Post Time: 16 May 2019
The quality and shelf life of many foods have been improved due to packaging that maintains an atmosphere in the package headspace that is different from air (Ooraikul and Stiles, 1991; Smith et al., 1992; Riquelme et al., 1994; Perdue, 1997; Zagory, 1997; Blakistone, 1999; Ahvenainen, 2003a; Brody, 2003a; Mullan and McDowell, 2003; Robertson, 2006m). The modified atmosphere compliments refrigeration to retard chemical and/or microbiological deterioration of the food. In the case of fresh meat and poultry, fresh pasta and baked products, and fresh-prepared foods, plastic films that are good gas barriers maintain the atmosphere provided at the time of packaging.
For fresh fruits and vegetables, the appropriate plastic film in combination with the respiring product creates and then maintains the desired levels of oxygen and carbon dioxide. In some cases, active packaging concepts such as oxygen absorbers, carbon dioxide absorbers, and/or moisture regulators work with the packaging film to maintain the desired atmosphere.
The shelf life of red meat can be extended by packaging in a vacuum, so that oxidation reactions and growth of aerobic bacteria such as malodorous Pseudomonas bacteria are inhibited. Vacuum packaging of poultry is difficult because of the irregular shapes and sharp edges. Packaging atmospheres of nitrogen and 20 to 30% carbon dioxide are used to retard oxidation and microbial growth in both red meat and poultry. Packaging of red meat in atmospheres of 40 to 80% oxygen and 20 to 30% carbon dioxide provides desirable red color and microbial inhibition, but with increased rates of oxidative rancidity.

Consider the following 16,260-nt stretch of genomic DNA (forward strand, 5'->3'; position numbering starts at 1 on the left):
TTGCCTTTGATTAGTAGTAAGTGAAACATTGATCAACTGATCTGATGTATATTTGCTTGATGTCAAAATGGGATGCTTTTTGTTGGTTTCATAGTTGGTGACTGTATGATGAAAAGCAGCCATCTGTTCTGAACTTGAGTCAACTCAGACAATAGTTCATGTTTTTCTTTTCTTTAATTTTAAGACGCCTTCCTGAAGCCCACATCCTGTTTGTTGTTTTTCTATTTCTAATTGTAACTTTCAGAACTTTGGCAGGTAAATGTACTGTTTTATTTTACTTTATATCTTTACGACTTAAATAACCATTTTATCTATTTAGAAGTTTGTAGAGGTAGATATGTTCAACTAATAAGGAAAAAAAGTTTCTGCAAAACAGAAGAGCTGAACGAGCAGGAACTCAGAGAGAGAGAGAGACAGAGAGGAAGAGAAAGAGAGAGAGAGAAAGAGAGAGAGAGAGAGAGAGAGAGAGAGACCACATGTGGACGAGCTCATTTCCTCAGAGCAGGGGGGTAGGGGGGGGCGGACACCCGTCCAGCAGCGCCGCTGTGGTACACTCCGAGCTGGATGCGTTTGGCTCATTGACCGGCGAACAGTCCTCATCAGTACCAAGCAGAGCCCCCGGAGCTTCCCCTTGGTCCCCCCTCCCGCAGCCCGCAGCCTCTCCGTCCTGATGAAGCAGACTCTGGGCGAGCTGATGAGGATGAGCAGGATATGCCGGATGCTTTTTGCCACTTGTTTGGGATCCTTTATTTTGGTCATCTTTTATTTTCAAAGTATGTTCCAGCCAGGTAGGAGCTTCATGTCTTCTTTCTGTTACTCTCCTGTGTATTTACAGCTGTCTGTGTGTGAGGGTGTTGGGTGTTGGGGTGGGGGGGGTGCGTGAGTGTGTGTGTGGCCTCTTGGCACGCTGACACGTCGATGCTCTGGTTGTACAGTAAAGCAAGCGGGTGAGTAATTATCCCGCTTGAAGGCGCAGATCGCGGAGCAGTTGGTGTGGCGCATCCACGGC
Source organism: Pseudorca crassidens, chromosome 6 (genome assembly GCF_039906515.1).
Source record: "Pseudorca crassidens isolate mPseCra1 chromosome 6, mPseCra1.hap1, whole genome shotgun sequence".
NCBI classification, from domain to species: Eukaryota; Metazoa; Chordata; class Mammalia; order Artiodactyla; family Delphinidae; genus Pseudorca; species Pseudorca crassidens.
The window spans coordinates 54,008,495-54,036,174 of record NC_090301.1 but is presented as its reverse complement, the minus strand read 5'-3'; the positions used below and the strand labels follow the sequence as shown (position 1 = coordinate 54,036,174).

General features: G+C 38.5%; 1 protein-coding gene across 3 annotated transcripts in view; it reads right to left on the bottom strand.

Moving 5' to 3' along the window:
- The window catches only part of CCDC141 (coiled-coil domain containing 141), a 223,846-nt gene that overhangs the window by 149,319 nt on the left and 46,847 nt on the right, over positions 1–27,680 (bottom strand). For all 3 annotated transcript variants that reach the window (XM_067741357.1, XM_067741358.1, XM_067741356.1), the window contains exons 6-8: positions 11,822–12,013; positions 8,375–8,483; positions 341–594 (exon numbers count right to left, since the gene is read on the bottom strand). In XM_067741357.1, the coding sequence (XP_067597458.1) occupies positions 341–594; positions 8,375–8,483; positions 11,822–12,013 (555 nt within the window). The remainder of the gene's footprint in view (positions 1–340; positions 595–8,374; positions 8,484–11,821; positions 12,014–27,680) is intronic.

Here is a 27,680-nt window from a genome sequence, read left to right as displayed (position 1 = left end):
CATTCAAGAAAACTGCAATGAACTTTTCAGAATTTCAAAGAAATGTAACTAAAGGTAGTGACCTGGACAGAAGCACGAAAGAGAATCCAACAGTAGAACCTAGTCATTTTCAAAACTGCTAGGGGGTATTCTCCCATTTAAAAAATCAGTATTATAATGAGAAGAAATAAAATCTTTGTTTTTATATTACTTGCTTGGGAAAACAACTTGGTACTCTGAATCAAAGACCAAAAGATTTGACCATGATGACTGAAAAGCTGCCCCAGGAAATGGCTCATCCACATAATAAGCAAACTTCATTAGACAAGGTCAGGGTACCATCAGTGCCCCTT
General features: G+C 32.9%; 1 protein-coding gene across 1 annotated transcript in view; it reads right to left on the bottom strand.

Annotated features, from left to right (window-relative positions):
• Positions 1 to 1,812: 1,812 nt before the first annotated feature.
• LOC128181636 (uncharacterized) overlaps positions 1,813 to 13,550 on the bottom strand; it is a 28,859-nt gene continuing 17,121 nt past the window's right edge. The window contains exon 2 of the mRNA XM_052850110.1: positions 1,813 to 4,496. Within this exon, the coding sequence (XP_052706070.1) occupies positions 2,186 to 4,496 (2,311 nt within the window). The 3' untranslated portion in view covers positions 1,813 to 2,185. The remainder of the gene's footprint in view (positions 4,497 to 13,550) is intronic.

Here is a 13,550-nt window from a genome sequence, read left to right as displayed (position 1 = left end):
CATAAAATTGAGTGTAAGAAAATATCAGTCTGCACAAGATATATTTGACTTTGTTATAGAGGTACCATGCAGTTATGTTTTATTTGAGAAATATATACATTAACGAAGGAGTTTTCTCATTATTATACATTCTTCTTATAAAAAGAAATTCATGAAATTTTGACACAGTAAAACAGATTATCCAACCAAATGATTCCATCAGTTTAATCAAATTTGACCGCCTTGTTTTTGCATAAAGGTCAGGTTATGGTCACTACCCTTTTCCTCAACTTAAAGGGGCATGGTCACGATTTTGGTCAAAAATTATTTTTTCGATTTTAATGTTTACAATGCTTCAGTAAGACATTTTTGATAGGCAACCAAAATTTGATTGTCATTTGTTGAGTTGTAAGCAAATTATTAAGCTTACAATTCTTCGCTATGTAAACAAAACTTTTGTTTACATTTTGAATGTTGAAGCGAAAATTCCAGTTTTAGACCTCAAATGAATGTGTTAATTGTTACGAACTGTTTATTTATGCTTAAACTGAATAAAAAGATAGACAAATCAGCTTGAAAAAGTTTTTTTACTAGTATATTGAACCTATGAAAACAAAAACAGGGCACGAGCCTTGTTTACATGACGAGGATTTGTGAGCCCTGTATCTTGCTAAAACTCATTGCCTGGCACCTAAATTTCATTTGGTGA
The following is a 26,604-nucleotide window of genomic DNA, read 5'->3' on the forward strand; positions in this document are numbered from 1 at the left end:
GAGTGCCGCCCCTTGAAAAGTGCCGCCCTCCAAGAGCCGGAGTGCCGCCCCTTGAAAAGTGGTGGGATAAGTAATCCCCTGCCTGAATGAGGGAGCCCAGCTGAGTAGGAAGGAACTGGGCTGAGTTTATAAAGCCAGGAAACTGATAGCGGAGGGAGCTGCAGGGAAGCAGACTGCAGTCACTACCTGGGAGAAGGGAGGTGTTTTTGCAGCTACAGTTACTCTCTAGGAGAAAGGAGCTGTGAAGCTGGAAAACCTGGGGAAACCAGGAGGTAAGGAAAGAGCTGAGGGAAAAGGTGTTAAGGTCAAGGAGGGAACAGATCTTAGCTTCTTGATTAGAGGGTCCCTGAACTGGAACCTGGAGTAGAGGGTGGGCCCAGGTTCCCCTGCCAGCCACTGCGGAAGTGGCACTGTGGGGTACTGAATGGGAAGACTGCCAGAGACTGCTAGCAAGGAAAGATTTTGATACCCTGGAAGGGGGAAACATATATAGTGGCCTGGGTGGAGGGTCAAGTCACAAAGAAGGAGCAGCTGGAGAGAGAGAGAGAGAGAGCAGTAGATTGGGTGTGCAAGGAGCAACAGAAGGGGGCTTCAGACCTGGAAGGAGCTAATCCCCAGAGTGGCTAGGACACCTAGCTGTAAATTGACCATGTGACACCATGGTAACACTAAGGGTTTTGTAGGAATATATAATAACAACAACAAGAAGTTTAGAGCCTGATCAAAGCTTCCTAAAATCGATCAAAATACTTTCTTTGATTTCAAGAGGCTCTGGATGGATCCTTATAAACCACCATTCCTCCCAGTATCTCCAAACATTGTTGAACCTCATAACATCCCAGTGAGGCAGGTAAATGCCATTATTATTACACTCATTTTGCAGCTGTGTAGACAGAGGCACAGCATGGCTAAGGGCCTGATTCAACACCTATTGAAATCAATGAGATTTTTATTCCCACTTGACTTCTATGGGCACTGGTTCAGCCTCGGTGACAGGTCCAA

Fresh pasta and baked products are also vulnerable to oxidative rancidity and microbial degradation, especially mold growth. Vacuum packaging can inhibit both, but package headspace atmospheres of 50 to 100% carbon dioxide and 0 to 50% nitrogen are more common.
Chilled, prepared foods such as pasta, pizza, precooked meats and complete dishes are increasingly packaged in a modified atmosphere with no oxygen and >25% carbon dioxide, with the remainder nitrogen. Quality and shelf life are enhanced due to reduction of oxidation and inhibition of aerobic microorganisms. A separate category of chilled, prepared foods is Sous Vide. Preparation starts with vacuum packaging of the food in a flexible barrier-film package, followed by cooking in a hot water bath, moist steam, or pressure cooker. The cooked food is then rapidly cooled and then refrigerated. The combination of cooking under vacuum and then rapid cooling achieves higher quality and longer shelf life.
Packaging many fresh-whole and fresh-cut fruits and vegetables in a modified atmosphere with selected low oxygen content and elevated carbon dioxide content reduces respiration, with resulting increase in shelf life. An example is the 5 to 9% oxygen and 1 to 5% carbon dioxide atmosphere that is beneficial to oranges (Singh and Mannapperuma, 2000). MAP design for fruits and vegetables requires selection of a plastic film with proper oxygen permeability (Po), carbon dioxide permeability (Pc) and ratio between permeabilities (Pc/Po) that will give the desired atmosphere. The design must take into account the desired weight of product (W) and achieve the targeted atmosphere with a film of reasonable thickness and sealed package of reasonable surface area.